JavaScript
Article
By Abbas Suterwala

Creating and Handling Forms in Node.js

By Abbas Suterwala

Web applications commonly have to handle forms in which the user can enter data that need to be processed. Node.js by itself does not provide any way to handle the work required to process the data of the form (like validations, for example). It just provides raw body data. This might get cumbersome for the app developer to manage, but there are third party modules which can help process the form data and provide the necessary ones to the application. Among these modules, there’s one called formidable; it deals with a Node.js module which can help you parse form data and use them in your application.

In this article we’re going to see how we can use the formidable module to process form fields and files in our Web application.

Creating an HTTP Server With a Form in Node.js

Let’s start by creating a HTTP server using Node.js and displaying a form to the user.To do that, we need to create a file named server.js and add the following code:

var http = require('http');
var fs = require('fs');
var server = http.createServer(function (req, res) {
    displayForm(res);
});

function displayForm(res) {
    fs.readFile('form.html', function (err, data) {
        res.writeHead(200, {
            'Content-Type': 'text/html',
                'Content-Length': data.length
        });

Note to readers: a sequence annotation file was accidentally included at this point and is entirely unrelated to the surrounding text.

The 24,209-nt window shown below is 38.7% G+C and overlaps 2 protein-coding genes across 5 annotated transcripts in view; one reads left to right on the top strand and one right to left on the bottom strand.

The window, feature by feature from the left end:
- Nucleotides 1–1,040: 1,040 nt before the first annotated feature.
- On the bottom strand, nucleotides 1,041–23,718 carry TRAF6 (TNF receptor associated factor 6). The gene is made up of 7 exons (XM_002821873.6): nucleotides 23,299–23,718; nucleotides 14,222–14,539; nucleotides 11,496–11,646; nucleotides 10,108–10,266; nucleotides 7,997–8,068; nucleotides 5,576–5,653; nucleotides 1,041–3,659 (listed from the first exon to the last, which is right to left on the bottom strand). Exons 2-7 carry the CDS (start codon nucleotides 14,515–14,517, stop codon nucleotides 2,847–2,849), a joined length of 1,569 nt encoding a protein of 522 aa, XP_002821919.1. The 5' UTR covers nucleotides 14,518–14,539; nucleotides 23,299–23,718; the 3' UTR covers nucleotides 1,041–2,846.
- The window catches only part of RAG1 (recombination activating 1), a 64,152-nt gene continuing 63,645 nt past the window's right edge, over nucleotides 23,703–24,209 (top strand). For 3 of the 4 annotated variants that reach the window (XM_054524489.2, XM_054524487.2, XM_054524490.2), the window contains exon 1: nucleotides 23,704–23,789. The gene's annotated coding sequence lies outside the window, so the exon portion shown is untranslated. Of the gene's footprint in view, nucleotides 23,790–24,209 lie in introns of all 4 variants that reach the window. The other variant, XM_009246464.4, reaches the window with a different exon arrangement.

res.write(data);
        res.end();
    });
}

server.listen(1185);
console.log("server listening on 1185");

We’ll also need to create a form.html file which will contain the HTML code to render the form as shown below:

<html>
   <body>
      <form action="" method="post" enctype="multipart/form-data">
         <fieldset>
            <label for="name">Name:</label>
            <input type="text" id="name" name="name" placeholder="Enter your full name" />
            <br />
            <label for="email">Email:</label>
            <input type="email" id="email" name="email" placeholder="Enter your email address" />
            <br />
            <label for="description">Description:</label>
            <textarea id="description" name="description" placeholder="Enter a short description about yourself"></textarea>
            <br />
            <input type="submit" value="Create Profile" />
         </fieldset>
      </form>
   </body>
</html>

In the above code we’ve created a HTTP server and a callback which calls the function displayForm. We pass the res object to it so that the response can be sent back to the client. In the function displayForm we create a callback to read the form.html file and return those data back to the client. The form.html file contains the HTML code to build the fields of a form which is meant to be displayed to the user. If we click on the “Create Profile” button, it’ll do a post request with the submitted form information to the same URL. Then, we’re starting the server at port 1185. After starting the server, if we go to localhost:1185 we should see the HTML form displayed as shown below.

HTML form

Adding the Dependencies on Formidable Module

Node.js by itself does not provide the code required to parse the form. This would require a lot of boilerplate code to be added in the application. The formidable module takes care of parsing the form of the request and return back the data from the submitted form. To use it in our project, we first have to create a package.jsonfile using the following command:

npm init

Once done, we should see the package.json file in the root folder as shown below:

{
  "name": "forms-in-nodejs",
  "version": "1.0.0",
  "description": "This project demonstrates how to use forms in Node.js",
  "main": "server.js",
  "scripts": {
    "test": "echo \"Error: no test specified\" && exit 1",
    "start": "node server.js"
  },
  "repository": {
    "type": "git",
    "url": "https://github.com/abbassoftware/forms-in-nodejs.git"